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County Office of Education employees who came to a gathering to air workplace grievances were given vouchers to buy books and school supplies. The catch: They were urged to leave the meeting to spend them. The giveaway – which cost $25,000 – raised concerns internally that it could be seen as an illegal gift of public funds.
On March 10, nearly 250 teachers and staff who serve the county’s most troubled students gathered for a town hall meeting inside a movie theater at the Mission Valley Hazard Center. They were prepared to air their workplace grievances and get answers, but what came to pass instead was a party.
Employees of the San Diego County Office of Education in attendance all received $100 vouchers for use at the nearby Barnes & Noble or Lakeshore Learning stores. The catch: The money had to be spent on the spot, that same day, before 8 p.m.
Several teachers who were present said they were told they could stay for the planned question and answer session or “vote with your feet,” take the vouchers and go shopping. The vouchers could be used for items that support employee or student learning.
The offer caused an exodus. Nearly everyone left the gathering and filled the aisles of the two bookstores.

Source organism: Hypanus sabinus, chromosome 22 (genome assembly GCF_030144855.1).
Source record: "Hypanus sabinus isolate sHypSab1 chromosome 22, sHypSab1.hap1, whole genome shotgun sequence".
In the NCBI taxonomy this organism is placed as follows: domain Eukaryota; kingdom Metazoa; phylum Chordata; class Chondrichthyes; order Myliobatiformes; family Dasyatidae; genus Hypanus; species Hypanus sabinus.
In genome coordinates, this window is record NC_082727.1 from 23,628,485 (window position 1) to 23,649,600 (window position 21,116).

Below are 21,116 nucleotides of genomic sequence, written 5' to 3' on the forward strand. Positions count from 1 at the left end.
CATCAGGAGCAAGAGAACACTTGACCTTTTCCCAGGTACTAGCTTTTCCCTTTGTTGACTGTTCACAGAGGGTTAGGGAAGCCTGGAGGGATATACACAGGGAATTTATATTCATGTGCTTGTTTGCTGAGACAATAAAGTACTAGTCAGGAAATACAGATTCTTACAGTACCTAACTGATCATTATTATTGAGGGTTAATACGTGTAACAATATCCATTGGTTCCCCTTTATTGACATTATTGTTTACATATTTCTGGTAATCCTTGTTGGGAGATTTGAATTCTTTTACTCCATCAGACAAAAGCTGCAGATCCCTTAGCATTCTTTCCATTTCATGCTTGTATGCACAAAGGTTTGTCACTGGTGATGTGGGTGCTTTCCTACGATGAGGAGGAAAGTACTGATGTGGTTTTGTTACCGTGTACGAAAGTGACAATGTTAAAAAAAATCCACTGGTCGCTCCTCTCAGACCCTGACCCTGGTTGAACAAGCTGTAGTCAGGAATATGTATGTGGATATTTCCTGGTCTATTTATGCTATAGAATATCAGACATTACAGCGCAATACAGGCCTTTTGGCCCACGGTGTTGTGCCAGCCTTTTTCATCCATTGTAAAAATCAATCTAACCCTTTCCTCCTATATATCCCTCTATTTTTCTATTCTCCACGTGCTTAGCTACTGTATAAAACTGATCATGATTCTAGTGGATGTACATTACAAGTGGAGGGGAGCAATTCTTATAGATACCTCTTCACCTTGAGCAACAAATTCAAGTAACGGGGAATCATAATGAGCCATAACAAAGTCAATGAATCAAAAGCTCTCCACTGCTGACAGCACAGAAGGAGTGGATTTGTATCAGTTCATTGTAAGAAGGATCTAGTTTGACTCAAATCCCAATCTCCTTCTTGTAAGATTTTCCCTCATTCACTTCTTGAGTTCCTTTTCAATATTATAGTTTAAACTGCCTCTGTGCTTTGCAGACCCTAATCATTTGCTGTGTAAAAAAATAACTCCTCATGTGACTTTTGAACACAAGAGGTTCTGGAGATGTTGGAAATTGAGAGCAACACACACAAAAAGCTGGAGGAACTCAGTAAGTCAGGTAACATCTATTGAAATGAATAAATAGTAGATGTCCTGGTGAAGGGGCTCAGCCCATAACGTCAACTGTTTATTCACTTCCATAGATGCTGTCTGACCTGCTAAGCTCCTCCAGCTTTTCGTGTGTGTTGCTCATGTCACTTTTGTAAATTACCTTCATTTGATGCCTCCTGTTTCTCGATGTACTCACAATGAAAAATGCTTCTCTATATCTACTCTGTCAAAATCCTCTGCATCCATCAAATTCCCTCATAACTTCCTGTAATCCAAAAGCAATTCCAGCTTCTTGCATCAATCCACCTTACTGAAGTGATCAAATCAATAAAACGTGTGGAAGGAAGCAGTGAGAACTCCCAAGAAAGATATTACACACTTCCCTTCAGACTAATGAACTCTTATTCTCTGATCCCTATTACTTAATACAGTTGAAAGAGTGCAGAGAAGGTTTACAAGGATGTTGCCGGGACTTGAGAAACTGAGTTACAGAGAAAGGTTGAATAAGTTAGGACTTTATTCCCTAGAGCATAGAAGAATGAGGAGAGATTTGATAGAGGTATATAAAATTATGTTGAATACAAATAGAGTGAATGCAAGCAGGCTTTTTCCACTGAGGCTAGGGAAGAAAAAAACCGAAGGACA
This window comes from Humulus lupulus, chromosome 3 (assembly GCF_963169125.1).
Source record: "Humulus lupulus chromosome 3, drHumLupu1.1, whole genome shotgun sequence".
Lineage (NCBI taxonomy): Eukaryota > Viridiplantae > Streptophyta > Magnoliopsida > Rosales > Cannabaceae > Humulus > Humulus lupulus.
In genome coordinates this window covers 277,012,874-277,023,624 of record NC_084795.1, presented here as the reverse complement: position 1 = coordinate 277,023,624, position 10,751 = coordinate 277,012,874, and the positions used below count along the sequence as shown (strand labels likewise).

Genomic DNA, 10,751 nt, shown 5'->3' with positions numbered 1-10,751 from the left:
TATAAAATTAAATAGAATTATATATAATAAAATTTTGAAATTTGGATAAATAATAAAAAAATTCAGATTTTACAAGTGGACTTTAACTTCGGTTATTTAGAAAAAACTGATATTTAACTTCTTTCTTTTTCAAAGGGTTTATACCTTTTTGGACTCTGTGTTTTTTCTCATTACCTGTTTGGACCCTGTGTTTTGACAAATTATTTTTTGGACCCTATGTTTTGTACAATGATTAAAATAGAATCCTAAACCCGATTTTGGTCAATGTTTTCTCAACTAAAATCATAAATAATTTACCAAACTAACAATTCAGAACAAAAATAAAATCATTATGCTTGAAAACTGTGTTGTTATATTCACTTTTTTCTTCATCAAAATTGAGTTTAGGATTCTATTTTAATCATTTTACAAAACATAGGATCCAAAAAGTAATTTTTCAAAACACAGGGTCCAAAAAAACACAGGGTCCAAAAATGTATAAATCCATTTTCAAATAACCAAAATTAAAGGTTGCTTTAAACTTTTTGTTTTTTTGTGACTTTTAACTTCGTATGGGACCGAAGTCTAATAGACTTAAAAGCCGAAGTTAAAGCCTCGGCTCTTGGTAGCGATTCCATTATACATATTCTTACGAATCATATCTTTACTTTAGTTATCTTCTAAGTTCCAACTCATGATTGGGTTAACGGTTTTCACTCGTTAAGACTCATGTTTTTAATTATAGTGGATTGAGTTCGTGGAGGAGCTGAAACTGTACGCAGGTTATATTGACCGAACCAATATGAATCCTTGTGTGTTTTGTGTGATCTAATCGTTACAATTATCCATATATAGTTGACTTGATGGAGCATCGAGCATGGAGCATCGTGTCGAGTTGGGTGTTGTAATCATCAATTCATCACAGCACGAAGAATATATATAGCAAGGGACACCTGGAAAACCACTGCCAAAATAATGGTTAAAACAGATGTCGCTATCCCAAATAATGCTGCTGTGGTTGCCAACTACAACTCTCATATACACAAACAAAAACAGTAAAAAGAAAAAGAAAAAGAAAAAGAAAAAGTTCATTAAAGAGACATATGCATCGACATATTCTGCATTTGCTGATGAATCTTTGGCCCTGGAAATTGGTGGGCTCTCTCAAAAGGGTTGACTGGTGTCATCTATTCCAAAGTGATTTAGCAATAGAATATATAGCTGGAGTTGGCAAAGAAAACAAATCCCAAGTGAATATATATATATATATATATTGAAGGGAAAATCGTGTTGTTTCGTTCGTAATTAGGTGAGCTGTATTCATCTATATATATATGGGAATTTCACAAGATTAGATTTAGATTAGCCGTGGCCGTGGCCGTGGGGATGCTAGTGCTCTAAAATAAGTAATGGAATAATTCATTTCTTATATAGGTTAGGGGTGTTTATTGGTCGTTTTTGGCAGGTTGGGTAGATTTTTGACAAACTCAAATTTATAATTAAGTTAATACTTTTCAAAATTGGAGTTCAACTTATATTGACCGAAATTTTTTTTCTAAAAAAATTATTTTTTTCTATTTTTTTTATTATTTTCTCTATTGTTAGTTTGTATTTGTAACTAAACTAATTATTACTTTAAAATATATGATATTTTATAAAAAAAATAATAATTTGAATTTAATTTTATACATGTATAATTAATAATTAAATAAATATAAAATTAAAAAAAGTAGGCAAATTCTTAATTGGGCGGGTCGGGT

Receipts produced by the County Office of Education in response to a public records request show some picked up classroom items, like hall passes, chalkboard erasers and English-learner flashcards. Others picked out items likely for their personal use, like a Bible and an atheism book, and even erotic literature.
Chocolate bars and Christian texts were later flagged as impermissible by staff and employee reimbursement was sought, according to the receipts and other documents. Reimbursement was not sought for the erotic literature.
The giveaway – which cost $25,000 – raised concerns internally that it could be seen as an illegal gift of public funds.
The timing of the event was also unusual: Employees were called to the town hall for a presentation and to discuss their concerns, but when the time came for questions, they were given an incentive to leave. No such offer had been made before.